By Karen Carnabucci, LCSW, TEP
Just a few weeks ago, a disturbing news account told the story of a four-year-old girl in Hot Springs, Ark., who showed up at a hospital. Her lower back and buttocks were spotted with purple bruises, and her face showed a black eye, a swollen cheek and a mark on her forehead.
The hospital called the police. When police asked the little girl what her name was, she responded, “Idiot.”
They learned that the mother’s live-in boyfriend, a man by the name of Clarence Reed, not only battered and beat the child, he regularly called the girl “Idiot,” and she actually thought that was her name.
Later, when the man was arrested with the child’s mother, who apparently did not stop the abuse, he reportedly told police that he meant the name calling as a joke.
An article in the local newspaper about this child’s injury led to an outpouring of online comments from across the nation about the welfare of the child. Some people wanted to adopt the child or send cash or toys; others condemned the violent man and the girl’s mother who seemed to approve the violence.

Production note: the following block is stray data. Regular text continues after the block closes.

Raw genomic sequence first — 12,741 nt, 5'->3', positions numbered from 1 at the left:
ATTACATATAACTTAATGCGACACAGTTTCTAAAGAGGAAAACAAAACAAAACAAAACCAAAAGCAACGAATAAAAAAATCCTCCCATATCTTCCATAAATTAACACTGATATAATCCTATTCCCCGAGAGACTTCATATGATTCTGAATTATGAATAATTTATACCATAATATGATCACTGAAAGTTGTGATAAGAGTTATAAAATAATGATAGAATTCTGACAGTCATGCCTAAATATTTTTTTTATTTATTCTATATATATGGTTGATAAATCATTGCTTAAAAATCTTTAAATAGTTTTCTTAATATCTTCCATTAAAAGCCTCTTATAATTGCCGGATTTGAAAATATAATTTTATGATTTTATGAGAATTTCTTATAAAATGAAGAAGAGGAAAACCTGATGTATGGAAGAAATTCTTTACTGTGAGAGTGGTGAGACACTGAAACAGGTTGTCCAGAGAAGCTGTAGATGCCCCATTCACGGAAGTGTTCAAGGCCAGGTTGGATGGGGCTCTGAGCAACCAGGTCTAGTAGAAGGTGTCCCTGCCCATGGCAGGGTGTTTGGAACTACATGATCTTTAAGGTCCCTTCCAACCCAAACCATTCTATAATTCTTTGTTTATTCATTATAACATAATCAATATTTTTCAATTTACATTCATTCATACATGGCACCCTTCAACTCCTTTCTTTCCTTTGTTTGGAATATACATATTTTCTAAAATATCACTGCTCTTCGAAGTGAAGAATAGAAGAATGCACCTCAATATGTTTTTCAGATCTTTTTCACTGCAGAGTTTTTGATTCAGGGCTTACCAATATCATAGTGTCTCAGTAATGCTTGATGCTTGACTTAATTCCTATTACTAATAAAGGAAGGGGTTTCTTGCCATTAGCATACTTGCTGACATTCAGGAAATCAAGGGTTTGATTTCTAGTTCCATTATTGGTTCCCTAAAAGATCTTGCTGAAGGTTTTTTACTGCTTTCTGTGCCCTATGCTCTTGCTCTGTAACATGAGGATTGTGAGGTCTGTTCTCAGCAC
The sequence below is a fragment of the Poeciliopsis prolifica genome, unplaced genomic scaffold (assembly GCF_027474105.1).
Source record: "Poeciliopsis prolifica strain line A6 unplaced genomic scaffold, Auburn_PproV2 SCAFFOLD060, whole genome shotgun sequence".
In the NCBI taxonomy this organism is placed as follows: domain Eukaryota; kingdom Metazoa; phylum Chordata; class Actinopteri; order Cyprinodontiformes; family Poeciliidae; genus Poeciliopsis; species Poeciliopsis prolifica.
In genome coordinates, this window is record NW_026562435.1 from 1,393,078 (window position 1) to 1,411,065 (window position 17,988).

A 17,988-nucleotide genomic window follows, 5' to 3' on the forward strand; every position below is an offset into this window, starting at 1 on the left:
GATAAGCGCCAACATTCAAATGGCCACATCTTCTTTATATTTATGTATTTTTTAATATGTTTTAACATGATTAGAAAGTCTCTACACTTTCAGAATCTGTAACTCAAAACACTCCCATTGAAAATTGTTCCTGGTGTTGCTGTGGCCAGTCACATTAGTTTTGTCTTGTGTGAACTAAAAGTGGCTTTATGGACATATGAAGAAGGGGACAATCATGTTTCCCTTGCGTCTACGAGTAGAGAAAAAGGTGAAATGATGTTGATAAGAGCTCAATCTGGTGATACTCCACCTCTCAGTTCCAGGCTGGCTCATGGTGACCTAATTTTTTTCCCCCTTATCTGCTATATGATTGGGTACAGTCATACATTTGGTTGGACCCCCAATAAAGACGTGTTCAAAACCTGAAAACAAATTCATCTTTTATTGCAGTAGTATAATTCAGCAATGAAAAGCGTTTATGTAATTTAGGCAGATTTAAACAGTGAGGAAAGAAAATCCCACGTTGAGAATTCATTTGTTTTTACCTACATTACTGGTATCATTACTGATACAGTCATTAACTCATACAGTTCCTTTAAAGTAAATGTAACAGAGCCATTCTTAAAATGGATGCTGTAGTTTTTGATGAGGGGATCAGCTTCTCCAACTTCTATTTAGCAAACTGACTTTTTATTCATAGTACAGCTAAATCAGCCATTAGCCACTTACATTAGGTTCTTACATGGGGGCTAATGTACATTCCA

Although not all abusers are alike, they do have certain characteristics in common. They hurt people by their words and actions and encourage other people to do the same. They typically deny or minimize their hurtful actions. They often have little empathy for the people they hurt. They blame the people they hurt rather than take responsibility for their behavior. They are often charming – particularly with those people they want to impress, and often draw others into relationships with them very quickly. They tend to project their insecurities and shortcomings on others rather than take ownership of these traits. They appear emboldened when they are not confronted about their abusive actions. When confronted, they downplay their actions by saying they were “kidding” or misunderstood. Often they attack back, physically or verbally.